Tom Sene, Partnership Sales Director.
Having been in packaging since the tender age of 16 I have seen many different trends, some repeating and some innovative (a word often used but rarely exists!). In 2007 I was lucky enough to have been invited to the M&S plan A presentation to its packaging suppliers. As there is no plan B it was a tough challenge and has been met by many of us in the packaging industry and we continue to chip away at it. By 2025 everything in M&S will be widely recycled and we are all responsible for making that happen.
Rewinding back to the year 2000 I was a young(er) sales guy sitting in my MD’s office and he had a pack of bacon on his desk. He said to me ‘imagine if you could pack meat and products that require gas flushing into cardboard’ and to be honest I thought he was completely mad! Yet here we are some 15-20 years later and the challenge is still there larger than life, with around 300 million tonnes of plastic being produced each year and only 12% of it recyclable.
Some of the best packaging innovations I have seen have been where the materials are combined to create a format that is more widely recyclable. Of course, the holy grail is a fully recyclable pack and closed-loop models. Tetrapak, amongst many other corporate giants, are working towards high targets but the CPET manufacturers have a massive challenge facing them; the optical sensors do not pick up these trays in the waste stream so they are going straight to landfill. On top of this, these trays have been streamlined with cost taken out beyond belief, so it will not be just a technical issue but a massive commercial challenge for all of us; are we as consumers prepared to pay that bit more for our products?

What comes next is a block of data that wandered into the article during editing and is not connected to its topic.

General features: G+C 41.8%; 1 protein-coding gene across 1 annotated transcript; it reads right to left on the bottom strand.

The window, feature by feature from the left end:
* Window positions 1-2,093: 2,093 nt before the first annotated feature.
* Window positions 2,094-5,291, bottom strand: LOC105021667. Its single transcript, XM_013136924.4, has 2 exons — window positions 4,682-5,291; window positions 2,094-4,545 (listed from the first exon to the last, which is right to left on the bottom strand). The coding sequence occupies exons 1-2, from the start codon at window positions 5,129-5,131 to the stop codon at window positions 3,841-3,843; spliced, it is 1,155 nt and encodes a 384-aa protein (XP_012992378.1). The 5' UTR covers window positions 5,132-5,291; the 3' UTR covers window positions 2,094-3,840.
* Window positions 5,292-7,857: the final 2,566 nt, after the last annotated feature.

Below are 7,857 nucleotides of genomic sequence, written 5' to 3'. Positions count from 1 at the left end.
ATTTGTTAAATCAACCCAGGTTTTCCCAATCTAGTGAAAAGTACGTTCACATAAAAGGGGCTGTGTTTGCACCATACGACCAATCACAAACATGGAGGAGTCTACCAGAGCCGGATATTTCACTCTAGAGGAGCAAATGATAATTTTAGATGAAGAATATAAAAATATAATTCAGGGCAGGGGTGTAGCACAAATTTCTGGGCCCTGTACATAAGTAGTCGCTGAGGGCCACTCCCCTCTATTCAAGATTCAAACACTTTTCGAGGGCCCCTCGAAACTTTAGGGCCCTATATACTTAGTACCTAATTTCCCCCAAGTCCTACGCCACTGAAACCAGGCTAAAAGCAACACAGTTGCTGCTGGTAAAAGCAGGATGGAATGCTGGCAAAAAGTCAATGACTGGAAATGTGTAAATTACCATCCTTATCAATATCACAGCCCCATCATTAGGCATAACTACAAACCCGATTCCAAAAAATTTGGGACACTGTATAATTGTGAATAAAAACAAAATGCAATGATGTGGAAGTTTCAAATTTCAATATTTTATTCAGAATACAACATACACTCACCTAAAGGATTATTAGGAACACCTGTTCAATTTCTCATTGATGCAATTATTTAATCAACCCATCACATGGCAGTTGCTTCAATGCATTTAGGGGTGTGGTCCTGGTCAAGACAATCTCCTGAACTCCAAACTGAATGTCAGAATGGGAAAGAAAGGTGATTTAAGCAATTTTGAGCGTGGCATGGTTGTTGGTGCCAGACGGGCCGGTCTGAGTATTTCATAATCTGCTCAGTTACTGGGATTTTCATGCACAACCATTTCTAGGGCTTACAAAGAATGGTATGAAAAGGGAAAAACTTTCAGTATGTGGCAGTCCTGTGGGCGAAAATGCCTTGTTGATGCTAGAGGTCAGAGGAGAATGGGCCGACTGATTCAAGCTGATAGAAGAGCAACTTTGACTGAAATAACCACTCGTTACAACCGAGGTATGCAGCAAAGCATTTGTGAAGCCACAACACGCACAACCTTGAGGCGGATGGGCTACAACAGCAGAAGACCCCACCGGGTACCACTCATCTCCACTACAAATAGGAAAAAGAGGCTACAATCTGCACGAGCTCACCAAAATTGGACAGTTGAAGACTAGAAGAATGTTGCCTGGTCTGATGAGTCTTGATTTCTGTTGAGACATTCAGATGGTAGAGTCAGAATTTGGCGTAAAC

Back to my MD and his apparent hair-brained idea for a pack of bacon well we are well and truly on the way. HALOPACK by Alexir is a carton board tray, with a liner that can be removed by the consumer, meaning that a higher percentage of the pack format will be recyclable. Not only can it be fully branded it can be gas flushed, placed in the freezer or refrigeration and we are lucky enough to see it in the supply chain now. Who would have thought that was possible 17 years ago?!